SI.com has dispatched writers to report on the 32 NFL training camps across the country. Here's what Don Banks had to say about the Chiefs camp in St. Joseph, Mo., which he visited on Aug. 7. For an archive of all camp postcards, click here.
Now I understand why the Chiefs decided to return to Missouri for training camp for the first time since 1990, vacating the University of Wisconsin-River Falls after 19 summers there. They drew a stadium record 10,721 fans to Saturday afternoon's intra-squad scrimmage at its new Missouri Western State University camp site in St. Joseph, Mo., about an hour north of Kansas City. Starting about 90 minutes before the scrimmage began, cars were lined up and snaking their way onto campus for as far as the eye could see. It was like something out of the final scene from the movie Field of Dreams. (If you move them, they will come).
1. I might sound at the moment like I'm drinking the Kool-Aid the Chiefs are dishing out, but I really believe we may look back at Kansas City's 2010 draft class in years to come and view it as the kind of foundation-type draft that serves as a springboard for future Chiefs success. I know, that's a mouthful. But in first-round safety Eric Berry, second-round receiver Dexter McCluster, second-round cornerback Javier Arenas, third-round guard/center Jon Asamoah, third-round tight end Tony Moeaki, and fifth-round safety Kendrick Lewis, it looks to me like the Chiefs have found six pretty good potential contributors in their seven-man draft class.
It's August, but I think Berry, McCluster, Arenas and Moeaki are going to show up, get on the field, and produce right away in 2010, and I like both Asamoah and Lewis to eventually work their way into mix. The Chiefs don't want to weigh their rookies down with too much of the burden of expectation, but there's a real sense of anticipation for what this draft class could represent in Kansas City's rebuilding program.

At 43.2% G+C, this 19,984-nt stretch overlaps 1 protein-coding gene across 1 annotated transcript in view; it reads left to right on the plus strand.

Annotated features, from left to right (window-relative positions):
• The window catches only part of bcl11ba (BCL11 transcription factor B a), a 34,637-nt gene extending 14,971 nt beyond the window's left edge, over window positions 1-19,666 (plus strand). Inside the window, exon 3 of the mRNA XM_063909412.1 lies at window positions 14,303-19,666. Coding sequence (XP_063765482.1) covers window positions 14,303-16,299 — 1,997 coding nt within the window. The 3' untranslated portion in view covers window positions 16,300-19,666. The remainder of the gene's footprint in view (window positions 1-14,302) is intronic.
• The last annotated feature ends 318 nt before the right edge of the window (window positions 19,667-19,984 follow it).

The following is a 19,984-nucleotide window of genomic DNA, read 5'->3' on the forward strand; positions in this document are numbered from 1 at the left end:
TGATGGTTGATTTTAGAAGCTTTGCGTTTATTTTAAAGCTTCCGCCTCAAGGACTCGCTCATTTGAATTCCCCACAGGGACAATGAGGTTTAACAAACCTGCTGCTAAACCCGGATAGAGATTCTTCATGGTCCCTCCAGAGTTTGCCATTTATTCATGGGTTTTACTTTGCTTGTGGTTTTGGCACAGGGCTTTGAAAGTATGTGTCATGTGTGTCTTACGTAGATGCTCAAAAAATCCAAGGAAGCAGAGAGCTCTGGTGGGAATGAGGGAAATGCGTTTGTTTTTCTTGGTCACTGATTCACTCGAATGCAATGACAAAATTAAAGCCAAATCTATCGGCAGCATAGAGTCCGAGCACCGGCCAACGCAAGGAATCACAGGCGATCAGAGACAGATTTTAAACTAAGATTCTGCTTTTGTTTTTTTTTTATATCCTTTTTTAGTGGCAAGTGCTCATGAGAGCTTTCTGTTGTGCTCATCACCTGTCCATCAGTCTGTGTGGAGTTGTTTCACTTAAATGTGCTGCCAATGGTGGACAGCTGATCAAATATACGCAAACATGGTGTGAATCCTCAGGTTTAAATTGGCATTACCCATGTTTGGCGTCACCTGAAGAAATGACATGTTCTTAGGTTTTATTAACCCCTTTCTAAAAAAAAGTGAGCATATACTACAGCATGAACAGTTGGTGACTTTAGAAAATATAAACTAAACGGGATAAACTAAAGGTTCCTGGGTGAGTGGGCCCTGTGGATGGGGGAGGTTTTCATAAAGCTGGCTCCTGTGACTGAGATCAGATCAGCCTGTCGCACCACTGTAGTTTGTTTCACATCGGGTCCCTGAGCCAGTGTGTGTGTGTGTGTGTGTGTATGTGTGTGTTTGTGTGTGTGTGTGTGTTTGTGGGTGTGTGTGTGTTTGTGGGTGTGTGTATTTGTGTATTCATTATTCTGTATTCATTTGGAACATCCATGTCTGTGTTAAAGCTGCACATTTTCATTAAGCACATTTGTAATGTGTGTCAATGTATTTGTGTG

"I've said that exact thing a couple times,'' Chiefs second-year head coach Todd Haley admitted Saturday, when I broached the idea of this year's group as a turning point draft class. "You've got to temper that with the fact that none of these guys have done anything yet. But if all the indicators to this point that we can have about this group continue in that direction, then it'll be a pretty good group.''
If a turnaround story does unfold in Kansas City in the next two years, remember my prediction about the Chiefs' Class of 2010. If it doesn't, forget I ever said anything.
2. It's gotta be a little tough to be a rookie named "Tony'' when you're trying to play the tight end position in Kansas City, but Moeaki (pronounced MO-ee-AH-kee) has more than a few Tony Gonzalez-like skills in his game. He's big (6-foot-3, 252 pounds), can really move well, and has flashed great hands so far in Chiefs camp. He can even block, as he proved in Iowa's bowl game against Georgia Tech last year, when he manhandled Yellow Jackets star defensive end Derrick Morgan more than once. He was only available in the third round because he was a bit injury prone as a Hawkeye, but the Chiefs believe they have a steal in a guy who Iowa head coach Kirk Ferentz has compared favorably to former Hawkeyes tight end Dallas Clark.
"If we can keep this guy going in the direction he's going, we've got something,'' Haley said. "He's a football player now. In all areas. He's got a great feel for the game. He can catch the ball and he does things as a route runner that I've been trying to get receivers to do for 10 years.''